Do any of these statements ring true for you?
- Humility equals dishonesty.
- Happy endings in life are rare.
- There’s no such thing as an altruistic act.
- It’s easier to succeed when you know the shortcuts.
- Kindness leads to suffering losses.
- Once comfortable, people will stop working hard.
- Significant achievement requires not caring about the means for making the achievement.
- Caring about social affairs only brings you trouble.
- Old people are stubborn and inflexible; young people are impulsive and unreliable.
- Being deeply in love means you’re blind.
If five or more of these statements resonate for you, consider yourself a potential cynic who may view the findings in this article personally relevant, especially if you are in a leadership role. If you suspect you’re not a cynic, this article may inspire you to continue being open minded. Either way, it’s important to consider the impact of cynicism on employees and leaders in the workplace.
What cynical employees don’t do
Cynicism is a general belief about the nature of human beings. Cynics believe that there’s no such thing as an unselfish act — people are always looking out for their own welfare, which implies you shouldn’t care about others’ needs as much as focus on looking out for your own. A cynic’s mistrust of others stems from believing that the world is basically a hostile place full of dishonest, conniving, uncaring, and self-interested people.
In their recently published research study of almost 800 employees at a global engineering company, Taylor Roberts and Drea Zigarmi found that cynical employees are less likely to develop employee work passion. These employees don’t have the intention to perform above expected standards, remain in the organization or endorse it to others, use organizational citizenship behaviors, or use their discretionary effort on the organization’s behalf.
In an interview with Zigarmi, he explains that a person’s beliefs about human nature underlie their values, which are the precursors to the behavior that ultimately leads positively to work passion or negatively to disengagement.
“Just as organizations carefully design interviews and selection tools to hire people who are honest, ethical and hardworking, they may also wish to screen for people who are not prone to cynicism,” Zigarmi suggests.
But, he is also quick to add that while screening for people’s beliefs, values, and tendency toward cynicism in the hiring process may be worth the effort, cynicism should never serve as the sole and primary criterion for hiring.
Rather than filtering out cynics, Zigarmi’s work suggests two more positive approaches:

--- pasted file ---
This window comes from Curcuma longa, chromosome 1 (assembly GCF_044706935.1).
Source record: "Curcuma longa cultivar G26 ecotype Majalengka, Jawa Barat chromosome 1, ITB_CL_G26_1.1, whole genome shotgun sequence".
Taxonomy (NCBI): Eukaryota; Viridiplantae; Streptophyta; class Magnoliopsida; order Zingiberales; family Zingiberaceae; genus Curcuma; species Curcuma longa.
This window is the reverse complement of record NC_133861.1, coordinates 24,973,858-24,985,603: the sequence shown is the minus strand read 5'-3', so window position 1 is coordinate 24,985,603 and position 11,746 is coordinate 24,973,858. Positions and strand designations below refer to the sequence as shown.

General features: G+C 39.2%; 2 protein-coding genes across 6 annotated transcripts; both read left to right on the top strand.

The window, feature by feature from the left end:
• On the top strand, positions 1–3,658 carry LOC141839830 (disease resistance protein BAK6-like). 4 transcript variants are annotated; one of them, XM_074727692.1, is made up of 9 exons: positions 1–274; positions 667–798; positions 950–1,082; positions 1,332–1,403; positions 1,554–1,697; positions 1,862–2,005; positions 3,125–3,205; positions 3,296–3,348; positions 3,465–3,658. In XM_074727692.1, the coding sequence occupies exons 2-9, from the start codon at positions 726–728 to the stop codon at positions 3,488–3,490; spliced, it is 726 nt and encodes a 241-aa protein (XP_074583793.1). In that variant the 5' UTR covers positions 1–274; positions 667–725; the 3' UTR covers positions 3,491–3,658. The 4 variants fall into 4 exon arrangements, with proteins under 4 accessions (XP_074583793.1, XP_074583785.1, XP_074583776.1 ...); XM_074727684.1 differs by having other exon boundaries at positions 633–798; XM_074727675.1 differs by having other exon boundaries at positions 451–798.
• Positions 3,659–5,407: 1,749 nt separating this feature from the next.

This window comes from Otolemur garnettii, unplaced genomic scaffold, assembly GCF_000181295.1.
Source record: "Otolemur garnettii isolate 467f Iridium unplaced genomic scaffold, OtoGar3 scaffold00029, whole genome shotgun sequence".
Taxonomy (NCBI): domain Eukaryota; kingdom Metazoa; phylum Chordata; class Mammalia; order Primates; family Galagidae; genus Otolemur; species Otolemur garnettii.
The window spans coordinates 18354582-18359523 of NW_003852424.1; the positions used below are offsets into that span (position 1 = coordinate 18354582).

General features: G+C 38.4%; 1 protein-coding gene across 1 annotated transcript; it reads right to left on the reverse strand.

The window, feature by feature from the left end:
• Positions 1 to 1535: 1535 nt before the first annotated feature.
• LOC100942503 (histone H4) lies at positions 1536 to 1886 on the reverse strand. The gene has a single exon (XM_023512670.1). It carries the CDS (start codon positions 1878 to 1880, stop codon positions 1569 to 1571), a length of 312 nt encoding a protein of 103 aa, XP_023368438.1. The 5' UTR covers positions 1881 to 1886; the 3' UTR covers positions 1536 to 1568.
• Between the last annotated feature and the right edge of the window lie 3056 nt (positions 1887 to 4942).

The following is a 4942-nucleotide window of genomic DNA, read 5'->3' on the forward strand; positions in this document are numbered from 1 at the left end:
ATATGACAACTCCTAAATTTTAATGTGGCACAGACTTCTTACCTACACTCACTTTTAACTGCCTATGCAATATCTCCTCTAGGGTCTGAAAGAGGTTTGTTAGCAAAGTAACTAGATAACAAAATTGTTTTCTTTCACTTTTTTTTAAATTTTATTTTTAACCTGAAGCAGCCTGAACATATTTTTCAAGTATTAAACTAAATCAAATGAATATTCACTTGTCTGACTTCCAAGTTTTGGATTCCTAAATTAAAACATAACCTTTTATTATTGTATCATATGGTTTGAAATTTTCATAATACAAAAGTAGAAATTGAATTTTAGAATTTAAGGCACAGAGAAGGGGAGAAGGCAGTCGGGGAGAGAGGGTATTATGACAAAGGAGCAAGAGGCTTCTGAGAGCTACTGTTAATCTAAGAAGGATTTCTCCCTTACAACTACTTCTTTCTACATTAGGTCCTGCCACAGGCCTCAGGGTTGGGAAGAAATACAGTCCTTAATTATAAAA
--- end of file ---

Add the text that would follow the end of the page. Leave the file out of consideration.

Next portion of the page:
- Don’t prove the cynics right. Focus on justice and fairness in the workplace. Ensure that organizational metrics aren’t achieved at the expense of your employees’ well-being. Your leadership needs to consider of an employee’s needs, not consider them as an organizational asset.
- Facilitate people’s exploration of their beliefs and values. Cynicism is not a natural human condition but a learned belief that could be the basis for a set of programmed, or unexplored, values. In the face of alternatives, Zigarmi believes people can develop values that serve them, the organization, and mankind in more positive ways.
What cynical leaders don’t do
Cynical leaders are not likely to be effective developers of people. Cynics by nature are negative with low expectations of others. Your employees tend to live down to those expectations.
Some cynical leaders misdiagnose themselves as skeptics. Skepticism is a belief that you need to examine everything before coming to a conclusion. Skeptics are open to learning and confirming their beliefs. Skepticism is inherently healthy.
Cynics, on the other hand, are negative. Negativity is contagious. Employees of cynical leaders are more apt to experience negative affect and feelings of ill-being, which lead over time to disengagement.
Consider the alternatives
Over time, your cynicism can defeat you, beat you up and leave you exhausted. Imagine what it does to your employees. To deal with your own cynicism, consider these alternatives.
- Become more observant of your emotions and those of your employees.
- Get feedback from others about how your approach affects their approach to getting work done.
- Come to grips with your general beliefs in the world. Where do they come from? What are your alternatives?
- Practice seeing the world as half full and taking a promotable, open-minded mindset instead of defaulting to a preventative mindset where you are looking at the downside and calculating the worst that can happen.
- Instead of expecting the worst and suspecting people’s motives, give someone the benefit of the doubt. They might surprise you and live up to your expectations.
- Be a pessimist if you want. Pessimists consider themselves realists. But, cynicism goes beyond pessimism and implies cause: people’s selfish nature. A pessimist implies probability without attributing cause.
Perhaps wise words for us all: Don’t make the mistake of believing that the physical phenomenon of entropy also applies to human nature and that everything is devolving. Consider the belief that the human spirit ultimately triumphs and is ever evolving.
Susan Fowler is the co-author of the newly revised “Self Leadership and The One Minute Manager” with Ken Blanchard and Laurence Hawkins, and lead developer of The Ken Blanchard Companies’ Self Leadership product line. She is also the author of the bestseller “Why Motivating People Doesn’t Work… and What Does.” Fowler is a senior consulting partner at The Ken Blanchard Cos. and a professor in the Master of Science in Executive Leadership Program at the University of San Diego.
If you enjoyed this article, join SmartBrief’s e-mail list for our daily newsletter on being a better, smarter leader.